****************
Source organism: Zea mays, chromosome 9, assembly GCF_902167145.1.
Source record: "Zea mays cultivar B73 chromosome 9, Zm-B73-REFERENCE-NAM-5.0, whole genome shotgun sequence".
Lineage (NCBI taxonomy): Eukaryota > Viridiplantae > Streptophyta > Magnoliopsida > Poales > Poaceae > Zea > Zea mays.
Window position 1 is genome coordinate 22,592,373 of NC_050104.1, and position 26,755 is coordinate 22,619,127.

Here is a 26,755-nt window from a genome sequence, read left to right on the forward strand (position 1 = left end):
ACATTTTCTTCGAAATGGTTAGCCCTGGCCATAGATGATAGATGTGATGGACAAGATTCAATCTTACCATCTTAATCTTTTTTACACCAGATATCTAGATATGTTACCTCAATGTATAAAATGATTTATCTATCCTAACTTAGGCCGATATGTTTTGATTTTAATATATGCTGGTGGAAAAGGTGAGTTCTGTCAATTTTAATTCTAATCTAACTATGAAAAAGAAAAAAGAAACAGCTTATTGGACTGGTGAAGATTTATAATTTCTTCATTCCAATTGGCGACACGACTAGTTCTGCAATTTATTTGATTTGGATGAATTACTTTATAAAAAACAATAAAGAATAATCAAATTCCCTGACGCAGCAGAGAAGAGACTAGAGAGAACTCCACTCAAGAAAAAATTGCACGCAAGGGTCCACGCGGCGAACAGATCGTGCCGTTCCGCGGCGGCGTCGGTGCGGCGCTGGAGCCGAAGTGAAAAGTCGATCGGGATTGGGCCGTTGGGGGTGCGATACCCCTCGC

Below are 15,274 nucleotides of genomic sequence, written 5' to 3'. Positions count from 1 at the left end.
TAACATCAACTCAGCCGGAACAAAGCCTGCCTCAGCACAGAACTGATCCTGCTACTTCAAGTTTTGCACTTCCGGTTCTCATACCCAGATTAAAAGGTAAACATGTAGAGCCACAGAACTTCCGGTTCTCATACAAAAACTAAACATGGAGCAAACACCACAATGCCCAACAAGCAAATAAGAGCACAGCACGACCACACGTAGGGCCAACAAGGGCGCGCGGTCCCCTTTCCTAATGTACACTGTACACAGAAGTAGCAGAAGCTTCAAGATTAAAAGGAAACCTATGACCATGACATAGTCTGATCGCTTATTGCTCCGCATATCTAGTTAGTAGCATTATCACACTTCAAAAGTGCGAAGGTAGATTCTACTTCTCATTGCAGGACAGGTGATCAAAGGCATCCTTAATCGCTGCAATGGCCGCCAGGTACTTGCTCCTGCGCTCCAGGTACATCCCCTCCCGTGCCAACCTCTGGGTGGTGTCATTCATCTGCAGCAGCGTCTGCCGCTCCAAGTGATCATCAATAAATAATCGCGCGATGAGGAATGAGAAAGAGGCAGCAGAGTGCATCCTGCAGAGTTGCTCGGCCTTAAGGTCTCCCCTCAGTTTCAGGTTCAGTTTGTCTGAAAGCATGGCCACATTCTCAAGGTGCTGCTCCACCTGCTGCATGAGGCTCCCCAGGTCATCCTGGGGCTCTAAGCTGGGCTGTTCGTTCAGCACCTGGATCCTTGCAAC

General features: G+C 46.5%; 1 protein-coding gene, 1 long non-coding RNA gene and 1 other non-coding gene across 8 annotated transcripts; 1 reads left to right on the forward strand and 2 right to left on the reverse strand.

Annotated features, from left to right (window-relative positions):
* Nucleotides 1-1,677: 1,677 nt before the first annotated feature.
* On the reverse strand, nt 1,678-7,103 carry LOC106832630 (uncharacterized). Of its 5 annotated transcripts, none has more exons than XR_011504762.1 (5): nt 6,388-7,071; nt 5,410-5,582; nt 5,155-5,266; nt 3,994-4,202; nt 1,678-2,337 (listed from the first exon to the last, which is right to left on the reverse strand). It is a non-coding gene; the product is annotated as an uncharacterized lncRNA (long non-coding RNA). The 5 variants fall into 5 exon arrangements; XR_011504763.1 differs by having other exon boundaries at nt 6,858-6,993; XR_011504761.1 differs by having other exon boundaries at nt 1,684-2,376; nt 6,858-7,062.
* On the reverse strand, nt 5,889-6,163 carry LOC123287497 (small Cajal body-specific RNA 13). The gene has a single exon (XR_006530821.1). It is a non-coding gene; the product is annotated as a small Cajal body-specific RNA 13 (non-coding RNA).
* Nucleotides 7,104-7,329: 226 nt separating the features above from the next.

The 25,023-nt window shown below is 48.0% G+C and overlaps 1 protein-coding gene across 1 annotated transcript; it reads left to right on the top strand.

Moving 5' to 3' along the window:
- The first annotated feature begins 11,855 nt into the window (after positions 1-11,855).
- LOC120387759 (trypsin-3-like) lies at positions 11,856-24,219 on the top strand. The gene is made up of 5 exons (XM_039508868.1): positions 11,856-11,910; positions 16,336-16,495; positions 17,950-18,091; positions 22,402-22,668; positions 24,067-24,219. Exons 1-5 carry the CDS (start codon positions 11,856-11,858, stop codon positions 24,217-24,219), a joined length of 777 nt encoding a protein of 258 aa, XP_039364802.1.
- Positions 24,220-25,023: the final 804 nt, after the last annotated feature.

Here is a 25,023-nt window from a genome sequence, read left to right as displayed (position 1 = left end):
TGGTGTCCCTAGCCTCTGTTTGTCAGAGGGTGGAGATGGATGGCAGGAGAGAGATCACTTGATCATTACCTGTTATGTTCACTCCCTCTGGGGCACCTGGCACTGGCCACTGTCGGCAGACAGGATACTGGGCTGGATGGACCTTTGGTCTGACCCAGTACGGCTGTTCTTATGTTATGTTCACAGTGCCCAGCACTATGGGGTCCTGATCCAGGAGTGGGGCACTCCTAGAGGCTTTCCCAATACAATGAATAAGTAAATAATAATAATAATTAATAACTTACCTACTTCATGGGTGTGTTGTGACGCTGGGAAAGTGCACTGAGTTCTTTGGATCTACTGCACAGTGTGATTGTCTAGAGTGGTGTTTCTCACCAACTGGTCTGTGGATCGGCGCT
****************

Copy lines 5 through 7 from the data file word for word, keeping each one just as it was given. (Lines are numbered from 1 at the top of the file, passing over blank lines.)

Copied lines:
Here is a 26,755-nt window from a genome sequence, read left to right on the forward strand (position 1 = left end):
ACATTTTCTTCGAAATGGTTAGCCCTGGCCATAGATGATAGATGTGATGGACAAGATTCAATCTTACCATCTTAATCTTTTTTACACCAGATATCTAGATATGTTACCTCAATGTATAAAATGATTTATCTATCCTAACTTAGGCCGATATGTTTTGATTTTAATATATGCTGGTGGAAAAGGTGAGTTCTGTCAATTTTAATTCTAATCTAACTATGAAAAAGAAAAAAGAAACAGCTTATTGGACTGGTGAAGATTTATAATTTCTTCATTCCAATTGGCGACACGACTAGTTCTGCAATTTATTTGATTTGGATGAATTACTTTATAAAAAACAATAAAGAATAATCAAATTCCCTGACGCAGCAGAGAAGAGACTAGAGAGAACTCCACTCAAGAAAAAATTGCACGCAAGGGTCCACGCGGCGAACAGATCGTGCCGTTCCGCGGCGGCGTCGGTGCGGCGCTGGAGCCGAAGTGAAAAGTCGATCGGGATTGGGCCGTTGGGGGTGCGATACCCCTCGC

Below are 15,274 nucleotides of genomic sequence, written 5' to 3'. Positions count from 1 at the left end.